Legislation Corrects Flaw in ACOs’ Financial Targets
 
June 15 2021 – In a letter sent to Congress today, 13 leading healthcare organizations, including the National Association of ACOs (NAACOS), expressed their strong support for a recently reintroduced bill that fixes a flaw in the way financial targets, or benchmarks, are set for Medicare accountable care organizations (ACOs). 
 
The Accountable Care in Rural America Act (H.R. 3746) would improve the accuracy and fairness for evaluating ACOs, especially those in rural areas. Specifically, the bill would require the Centers for Medicare & Medicaid Services (CMS) to remove an ACO’s assigned patients when calculating the costs of patients in the ACO’s region, which partially determines that ACO’s benchmark, the CMS-set spending target to which an ACO is held accountable. The move would more fairly and accurately compare an ACO’s spending to its surrounding area. The bill is sponsored by Reps. Jodey Arrington (R-Texas), Suzan DelBene (D-Wash.), Mike Kelly (R-Pa.), Ami Bera (D-Calif.), Tom O’Halleran (D-Ariz.), Terri Sewell (D-Ala.), Neal Dunn (R-Fla.) and Lance Gooden (R-Texas). 
 
When the Medicare Shared Savings Program (MSSP) started in 2012, ACO benchmarks were made entirely of ACO participants’ historical spending. This approach wasn’t sustainable because ACOs would continue to lower costs and benchmarks could only go so low, leading CMS to incorporate Medicare spending from an ACO’s region into benchmarks. This regional adjustment rewards ACOs with costs lower than others in their surrounding area and is an approach seen in other programs such as Medicare Advantage. However, the way CMS defines the “region” for ACOs is flawed and unfairly disadvantages ACOs who make up a large part of their market. The flaw is dubbed the “rural glitch” because it largely affects rural ACOs, although most ACOs would benefit from the solution in the Accountable Care in Rural America Act.
 
“No ACO should be placed in a less favorable financial position due to their geography alone, and design flaws that discourage ACOs from operating in rural areas should be eliminated,” the letter to the bill’s sponsors states. “This legislation fixes an important flaw in the current MSSP benchmarking methodology — a flaw that systematically disadvantages many ACOs, including a high proportion in rural areas, and makes it harder for them to achieve savings even when they improve quality and reduce costs.”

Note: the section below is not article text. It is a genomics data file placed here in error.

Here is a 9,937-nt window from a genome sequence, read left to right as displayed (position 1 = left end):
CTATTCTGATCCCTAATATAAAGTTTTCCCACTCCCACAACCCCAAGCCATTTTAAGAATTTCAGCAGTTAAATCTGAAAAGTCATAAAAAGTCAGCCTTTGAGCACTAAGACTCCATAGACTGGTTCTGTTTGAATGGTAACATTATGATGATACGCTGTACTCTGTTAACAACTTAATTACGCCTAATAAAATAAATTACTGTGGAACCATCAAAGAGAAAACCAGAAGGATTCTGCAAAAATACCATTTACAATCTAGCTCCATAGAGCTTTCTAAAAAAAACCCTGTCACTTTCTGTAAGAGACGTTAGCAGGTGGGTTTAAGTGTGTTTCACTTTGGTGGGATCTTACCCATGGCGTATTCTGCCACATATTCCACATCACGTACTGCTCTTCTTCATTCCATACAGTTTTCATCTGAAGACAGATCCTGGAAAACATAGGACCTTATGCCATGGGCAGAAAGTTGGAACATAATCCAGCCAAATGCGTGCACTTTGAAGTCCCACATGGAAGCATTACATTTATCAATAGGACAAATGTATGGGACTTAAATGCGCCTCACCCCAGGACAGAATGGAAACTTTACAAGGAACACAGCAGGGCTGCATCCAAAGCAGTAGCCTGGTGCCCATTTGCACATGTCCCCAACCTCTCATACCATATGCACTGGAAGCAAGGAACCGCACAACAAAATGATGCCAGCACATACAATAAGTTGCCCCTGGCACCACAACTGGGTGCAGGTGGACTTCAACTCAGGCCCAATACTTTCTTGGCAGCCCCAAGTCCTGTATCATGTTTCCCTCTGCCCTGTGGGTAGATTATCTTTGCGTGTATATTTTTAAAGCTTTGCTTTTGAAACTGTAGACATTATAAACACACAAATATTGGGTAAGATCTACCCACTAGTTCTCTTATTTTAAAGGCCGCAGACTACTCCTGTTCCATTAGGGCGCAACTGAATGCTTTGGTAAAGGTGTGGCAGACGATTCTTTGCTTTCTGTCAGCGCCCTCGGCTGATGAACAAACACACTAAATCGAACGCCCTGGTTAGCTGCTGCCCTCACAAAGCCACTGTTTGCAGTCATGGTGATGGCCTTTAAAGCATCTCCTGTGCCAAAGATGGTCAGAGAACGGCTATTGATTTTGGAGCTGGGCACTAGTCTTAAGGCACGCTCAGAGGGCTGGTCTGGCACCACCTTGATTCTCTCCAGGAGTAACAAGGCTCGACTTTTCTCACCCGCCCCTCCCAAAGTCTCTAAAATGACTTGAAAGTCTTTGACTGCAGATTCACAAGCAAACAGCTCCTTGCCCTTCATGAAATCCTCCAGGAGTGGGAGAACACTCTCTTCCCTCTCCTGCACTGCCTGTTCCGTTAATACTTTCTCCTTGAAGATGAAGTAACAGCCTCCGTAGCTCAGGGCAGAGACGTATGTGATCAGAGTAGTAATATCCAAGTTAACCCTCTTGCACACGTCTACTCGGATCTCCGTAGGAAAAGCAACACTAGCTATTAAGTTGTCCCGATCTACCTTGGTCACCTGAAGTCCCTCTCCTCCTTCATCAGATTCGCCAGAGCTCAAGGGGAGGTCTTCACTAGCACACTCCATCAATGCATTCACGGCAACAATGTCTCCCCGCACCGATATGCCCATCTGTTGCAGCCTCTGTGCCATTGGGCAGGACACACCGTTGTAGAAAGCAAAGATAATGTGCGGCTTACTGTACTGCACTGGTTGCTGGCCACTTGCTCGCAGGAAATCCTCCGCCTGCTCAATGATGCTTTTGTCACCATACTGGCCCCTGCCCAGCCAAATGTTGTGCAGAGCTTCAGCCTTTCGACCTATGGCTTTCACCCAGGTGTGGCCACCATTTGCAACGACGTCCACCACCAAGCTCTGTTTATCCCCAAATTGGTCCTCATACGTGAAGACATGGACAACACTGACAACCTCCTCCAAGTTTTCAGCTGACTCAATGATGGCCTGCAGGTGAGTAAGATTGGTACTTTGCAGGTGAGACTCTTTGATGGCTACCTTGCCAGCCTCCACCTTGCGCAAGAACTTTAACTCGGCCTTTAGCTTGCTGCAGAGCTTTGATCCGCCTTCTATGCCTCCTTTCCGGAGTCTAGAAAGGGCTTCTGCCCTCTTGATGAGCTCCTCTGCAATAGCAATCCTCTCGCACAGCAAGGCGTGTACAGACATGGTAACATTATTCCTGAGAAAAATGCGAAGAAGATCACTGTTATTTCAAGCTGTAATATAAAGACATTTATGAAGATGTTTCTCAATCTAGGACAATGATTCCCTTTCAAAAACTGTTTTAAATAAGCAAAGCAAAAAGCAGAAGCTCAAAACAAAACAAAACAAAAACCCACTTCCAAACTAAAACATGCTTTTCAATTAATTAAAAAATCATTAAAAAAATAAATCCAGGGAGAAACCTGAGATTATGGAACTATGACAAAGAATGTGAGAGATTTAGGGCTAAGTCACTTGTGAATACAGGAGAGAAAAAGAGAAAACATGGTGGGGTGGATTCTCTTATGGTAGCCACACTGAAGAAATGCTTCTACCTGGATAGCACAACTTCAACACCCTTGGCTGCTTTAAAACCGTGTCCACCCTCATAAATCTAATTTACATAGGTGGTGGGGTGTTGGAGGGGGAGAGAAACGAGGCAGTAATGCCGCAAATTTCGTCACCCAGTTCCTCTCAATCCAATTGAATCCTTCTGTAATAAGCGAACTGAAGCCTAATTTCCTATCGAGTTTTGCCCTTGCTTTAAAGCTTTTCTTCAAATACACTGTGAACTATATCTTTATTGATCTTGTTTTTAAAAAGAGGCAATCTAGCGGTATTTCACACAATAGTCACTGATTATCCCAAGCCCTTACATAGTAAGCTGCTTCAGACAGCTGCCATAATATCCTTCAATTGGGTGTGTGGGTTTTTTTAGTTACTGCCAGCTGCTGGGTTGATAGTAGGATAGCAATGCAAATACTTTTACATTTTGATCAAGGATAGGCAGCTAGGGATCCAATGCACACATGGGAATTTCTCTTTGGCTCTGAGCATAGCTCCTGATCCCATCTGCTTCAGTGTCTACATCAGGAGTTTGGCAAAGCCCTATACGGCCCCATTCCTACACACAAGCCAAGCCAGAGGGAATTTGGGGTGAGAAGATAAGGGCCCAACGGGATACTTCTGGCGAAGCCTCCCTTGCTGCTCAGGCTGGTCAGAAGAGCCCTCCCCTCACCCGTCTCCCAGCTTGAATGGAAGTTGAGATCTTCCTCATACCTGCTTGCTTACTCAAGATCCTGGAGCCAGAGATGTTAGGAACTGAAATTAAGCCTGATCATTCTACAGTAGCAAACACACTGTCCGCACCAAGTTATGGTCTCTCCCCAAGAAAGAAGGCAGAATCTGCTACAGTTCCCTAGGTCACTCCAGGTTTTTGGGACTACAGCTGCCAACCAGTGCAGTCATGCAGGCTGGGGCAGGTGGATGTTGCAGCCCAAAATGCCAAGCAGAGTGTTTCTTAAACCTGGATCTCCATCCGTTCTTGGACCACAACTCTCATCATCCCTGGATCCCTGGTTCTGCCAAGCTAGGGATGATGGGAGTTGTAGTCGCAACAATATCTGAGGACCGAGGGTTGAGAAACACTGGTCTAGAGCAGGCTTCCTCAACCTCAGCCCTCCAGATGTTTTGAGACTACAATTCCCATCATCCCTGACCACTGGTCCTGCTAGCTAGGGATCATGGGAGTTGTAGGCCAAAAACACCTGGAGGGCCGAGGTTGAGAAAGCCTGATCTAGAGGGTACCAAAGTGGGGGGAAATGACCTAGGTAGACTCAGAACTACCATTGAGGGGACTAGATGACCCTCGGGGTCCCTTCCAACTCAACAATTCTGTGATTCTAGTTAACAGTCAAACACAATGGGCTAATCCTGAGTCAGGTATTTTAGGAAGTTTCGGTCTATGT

The letter was signed by Aledade, the American Academy of Family Physicians, American Hospital Association, American Medical Association, AMGA, America’s Essential Hospitals, America’s Physician Groups, Association of American Medical Colleges, Federation of American Hospitals, Health Care Transformation Task Force, Medical Group Management Association, NAACOS, and Premier healthcare alliance.
 
Researchers at Harvard University, the Medicare Payment Advisory Commission, and Dobson DaVanzo & Associates have all shown ACOs are lowering Medicare spending by 1 percent to 2 percent, which translates into tens of billions of dollars of reduced Medicare spending when compounded annually. According to an analysis of CMS data from public use files, ACOs from 2012 through 2019, including those in the MSSP and Next Generation ACO Model along with the now expired Pioneer ACO Model, have saved Medicare $8.5 billion and $2.5 billion after accounting for shared savings payments, shared loss payments, and discounts to CMS.
 
“The full promise of the accountable care model — and the MSSP — can only be realized if all ACOs have an opportunity to be rewarded for their efforts to improve quality and reduce costs,” the letter states. “Ensuring that program methodologies are fair and create appropriate incentives for behavior change is critical to driving clinical and practice transformation.”